London Olympics 2012: Unused Olympic tickets go on sale online every night, to fill in empty seats

By on Jul 31, 2012 in Europe, Sports, World Comments

London Olympics 2012 organizers decided to re-sell tickets online for the events on Tuesday, July 31, 2012, and will be selling unused tickets every midnight for the next day’s games. This strategy was also said to be a solution to the empty seats that have been observed during the first days of the event.



Spectators ans empty seats during an Olympic 2012
dressage event in Greenwich Park, London

Image Credit: Carl Court/AFP/Getty Images

As noted at Guardian on Tuesday morning, the London Organizing Committee of the Olympic Games (LOCOG) said that 3,800 Olympic tickets were recovered from international federations and were sold via the London 2012 ticketing website after midnight and were almost sold out.

According to the report, the International Organizing Committee (IOC) will meet with sporting federations every evening to decide which blocks of tickets should be put back on sale online that evening; with LOCOG noting that the ticket sale for Tuesday events covered 30 sessions and 15 sports events.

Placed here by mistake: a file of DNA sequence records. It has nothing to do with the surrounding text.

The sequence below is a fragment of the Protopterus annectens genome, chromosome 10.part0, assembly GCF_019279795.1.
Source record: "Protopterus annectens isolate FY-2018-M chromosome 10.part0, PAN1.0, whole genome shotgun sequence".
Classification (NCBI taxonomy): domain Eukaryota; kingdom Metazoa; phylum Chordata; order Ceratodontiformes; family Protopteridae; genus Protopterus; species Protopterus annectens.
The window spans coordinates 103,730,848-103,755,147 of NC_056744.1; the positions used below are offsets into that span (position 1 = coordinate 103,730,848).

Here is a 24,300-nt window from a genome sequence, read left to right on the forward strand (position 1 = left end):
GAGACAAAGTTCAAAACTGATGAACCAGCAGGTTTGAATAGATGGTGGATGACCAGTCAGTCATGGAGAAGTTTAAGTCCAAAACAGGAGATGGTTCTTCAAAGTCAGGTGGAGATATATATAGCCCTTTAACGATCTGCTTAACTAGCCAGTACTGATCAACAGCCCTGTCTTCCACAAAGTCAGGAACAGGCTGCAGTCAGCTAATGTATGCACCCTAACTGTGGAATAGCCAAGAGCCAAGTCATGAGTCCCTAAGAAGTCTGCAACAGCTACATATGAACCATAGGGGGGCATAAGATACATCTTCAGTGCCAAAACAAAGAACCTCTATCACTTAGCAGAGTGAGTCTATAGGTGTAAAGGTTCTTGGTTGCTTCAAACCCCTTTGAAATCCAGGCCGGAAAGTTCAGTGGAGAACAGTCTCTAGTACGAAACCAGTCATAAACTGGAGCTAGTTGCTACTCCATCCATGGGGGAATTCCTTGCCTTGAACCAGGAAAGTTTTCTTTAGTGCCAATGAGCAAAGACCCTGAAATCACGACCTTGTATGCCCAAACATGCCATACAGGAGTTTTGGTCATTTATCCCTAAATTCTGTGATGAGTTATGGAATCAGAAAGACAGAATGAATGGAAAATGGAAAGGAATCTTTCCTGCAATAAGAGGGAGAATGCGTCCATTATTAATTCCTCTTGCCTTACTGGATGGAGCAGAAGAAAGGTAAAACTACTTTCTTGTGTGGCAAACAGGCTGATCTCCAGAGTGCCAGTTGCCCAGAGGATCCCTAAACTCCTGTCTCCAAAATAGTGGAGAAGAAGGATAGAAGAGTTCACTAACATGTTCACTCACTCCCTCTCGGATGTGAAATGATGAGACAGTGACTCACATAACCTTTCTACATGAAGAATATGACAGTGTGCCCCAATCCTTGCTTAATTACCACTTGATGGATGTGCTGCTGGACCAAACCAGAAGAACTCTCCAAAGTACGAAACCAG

“We will carry on doing that session by session, talking to the accredited groups, and asking if we can release some of their tickets.” LOCOG communications director Jackie Brock-Doyle was quoted on Monday, with the Olympic tickets sale coming on a first-come, first-served basis.

Brock-Doyle added that around 600 tickets were returned by gymnastic federations on Sunday night, and 700 were returned for beach volleyball, 100 for swimming, and others for the handball and equestrian events, which were all for last Monday’s event.

Earlier TV reports and online news sites showed a number of photos of empty seats of some of the Olympic Games, and most of them were spotted in popular sports events including swimming, gymnastics, equestrian, and weight-lifting; and most of them were later learned to have belonged to VIPs.

Apparently, these empty seats were reported to have been reserved for groups including officials, sports federations, athletes, journalists and sponsors belonged mainly to dignitaries and the so-called “Olympic family” members, but did not to come to watch those events.



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